24 May 2021

How to protect your empty property

By Kevin Meek New Business Senior Account Handler
Empty room with server and mirror illustration

The stamp duty holiday has really boosted the property market – not only keeping it afloat during the pandemic, but helping it grow too. So it’s not surprising that many people have snatched at the chance to purchase buy-to-lets to add to their property portfolio or as financial future proofing. But what do you do if your new let needs renovating or you haven’t found tenants yet? There are lots of reasons why your rental might be sitting empty right now – and if it is, you need to protect it with empty property landlord insurance.

Full cover for your empty house

Property is classed as unoccupied when no one lives there for more than a month at a time and, unfortunately, empty houses can attract trouble. Normal house insurance won’t cover it, so you need empty property landlord insurance instead. This specially-designed flexible cover helps protect your investment – and is a big must if your let is empty.

This type of landlord insurance provides flexible and comprehensive cover to give you complete peace of mind, including buildings and contents cover, liability, and cover for construction or refurbishment. You can also insure an empty property while it’s up for sale – because if anything happens to it in that time, it could impact your asking price. And if you know your property will only be empty for a brief time, you can take out short-term policies too, from as little as 90 days’ cover.

But even with a policy in place, you still need to take steps to cut the chances of making a claim – so we’ve pulled together a few key points to remember:

Make your house look lived in

One of the best ways to keep trouble at bay is to make your empty house look occupied, which helps deter thieves. Hanging curtains or blinds at the windows, keeping the garden and fences in good condition, and removing any rubbish can all give the appearance that your property is lived in. If you trust the neighbours, ask them to keep an eye on your property. You could even invite them to park on the driveway.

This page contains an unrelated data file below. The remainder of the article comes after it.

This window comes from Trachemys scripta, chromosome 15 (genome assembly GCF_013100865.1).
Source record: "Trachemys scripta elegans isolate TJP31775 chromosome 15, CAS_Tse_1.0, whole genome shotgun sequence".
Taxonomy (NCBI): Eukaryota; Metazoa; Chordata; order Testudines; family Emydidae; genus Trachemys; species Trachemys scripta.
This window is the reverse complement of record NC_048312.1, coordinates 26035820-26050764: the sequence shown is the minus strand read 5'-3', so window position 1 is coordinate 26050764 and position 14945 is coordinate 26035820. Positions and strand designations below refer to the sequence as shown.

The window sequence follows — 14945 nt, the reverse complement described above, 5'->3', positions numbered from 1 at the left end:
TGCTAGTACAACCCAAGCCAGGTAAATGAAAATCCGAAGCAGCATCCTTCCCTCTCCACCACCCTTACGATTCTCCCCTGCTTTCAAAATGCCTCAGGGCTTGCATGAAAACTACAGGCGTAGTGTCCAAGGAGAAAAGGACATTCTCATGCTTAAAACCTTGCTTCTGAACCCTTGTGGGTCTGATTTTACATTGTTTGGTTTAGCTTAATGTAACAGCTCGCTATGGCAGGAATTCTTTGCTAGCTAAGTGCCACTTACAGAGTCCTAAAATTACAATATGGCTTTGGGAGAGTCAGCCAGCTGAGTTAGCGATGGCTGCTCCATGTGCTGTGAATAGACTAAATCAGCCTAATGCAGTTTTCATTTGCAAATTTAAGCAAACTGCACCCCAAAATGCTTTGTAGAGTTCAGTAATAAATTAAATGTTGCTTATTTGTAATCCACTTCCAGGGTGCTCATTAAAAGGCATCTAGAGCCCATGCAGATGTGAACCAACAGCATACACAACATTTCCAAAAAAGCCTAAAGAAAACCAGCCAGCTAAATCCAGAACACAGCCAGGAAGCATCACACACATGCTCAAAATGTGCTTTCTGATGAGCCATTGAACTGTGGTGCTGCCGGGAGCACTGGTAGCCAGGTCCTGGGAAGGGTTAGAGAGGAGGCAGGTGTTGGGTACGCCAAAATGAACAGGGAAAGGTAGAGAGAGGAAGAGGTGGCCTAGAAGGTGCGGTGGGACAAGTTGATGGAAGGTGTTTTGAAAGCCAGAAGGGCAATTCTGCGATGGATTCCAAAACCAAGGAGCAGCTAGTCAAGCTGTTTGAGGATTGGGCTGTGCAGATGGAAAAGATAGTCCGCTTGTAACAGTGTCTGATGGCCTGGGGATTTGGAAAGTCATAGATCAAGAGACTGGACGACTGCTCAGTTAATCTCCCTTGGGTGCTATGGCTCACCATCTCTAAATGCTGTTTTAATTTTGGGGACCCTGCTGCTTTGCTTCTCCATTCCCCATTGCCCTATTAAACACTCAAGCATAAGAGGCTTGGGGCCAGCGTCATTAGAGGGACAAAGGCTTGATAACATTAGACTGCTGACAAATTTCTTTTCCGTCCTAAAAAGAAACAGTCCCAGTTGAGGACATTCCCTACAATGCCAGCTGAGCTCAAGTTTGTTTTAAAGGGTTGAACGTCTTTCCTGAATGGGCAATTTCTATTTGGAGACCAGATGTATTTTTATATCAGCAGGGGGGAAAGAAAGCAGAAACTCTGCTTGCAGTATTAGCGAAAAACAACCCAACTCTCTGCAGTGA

Prevention is better than cure

Try to prevent as much going wrong in the first place as you can. Obviously, keeping on top of basic security like locks and bolts is vital but you could also fit a burglar alarm or security lighting. Not only are these excellent deterrents to potential burglars, but they can help alert neighbours if someone is acting suspiciously around your property too.

Consider turning off the mains supplies and drain the water to prevent electrical fires, burst pipes, water leaks or gas leaks – all of which can cause serious damage. In fact, some landlord insurance policies ask you to do this upfront. Just remember to let them know if you need power for lights or alarms.

Redirect attention

Not drawing attention to your empty let is a sure way of helping it stay safe. Seal the letterbox and redirect any deliveries and post to your address. If there’s a landline in the property, re-route the number to your own phone rather than disconnect it. Some thieves will call a property they suspect is empty and a disconnected line or continuous answerphone will confirm it’s unoccupied. Likewise, if you’re having renovation work done, ask the builders not to display advertising signs and avoid leaving a skip outside for too long – it could be a magnet for thieves.

 Check-in as regularly as you can

It’s important to inspect your property regularly so you can spot any problems before they become too serious. Some insurers may even ask you to keep a record of each visit. If you can’t get there yourself, think about asking a trusted local friend, neighbour or family member to visit instead. Just remember to take care who knows your property is unoccupied – don’t share it on social media or you could be asking for trouble.

Make sure you’re insured

From burst pipes to break-ins, your empty property is at risk. But regular maintenance will only go so far – you still need a robust landlord insurance policy in case something goes wrong.

Empty property landlord insurance is the best way to make sure you can cover the costs of damage or emergencies and there are many flexible options available to help save you money while reducing your risk. So don’t leave your unoccupied property unprotected. Take out an empty property landlord insurance policy – and protect your let until it’s lived in again.

Pot plants

Landlord insurance for unoccupied properties: We can help!

You can find further useful information about landlord insurance on our unoccupied property page where you can also get in touch with a member of our team or submit an enquiry.


Related articles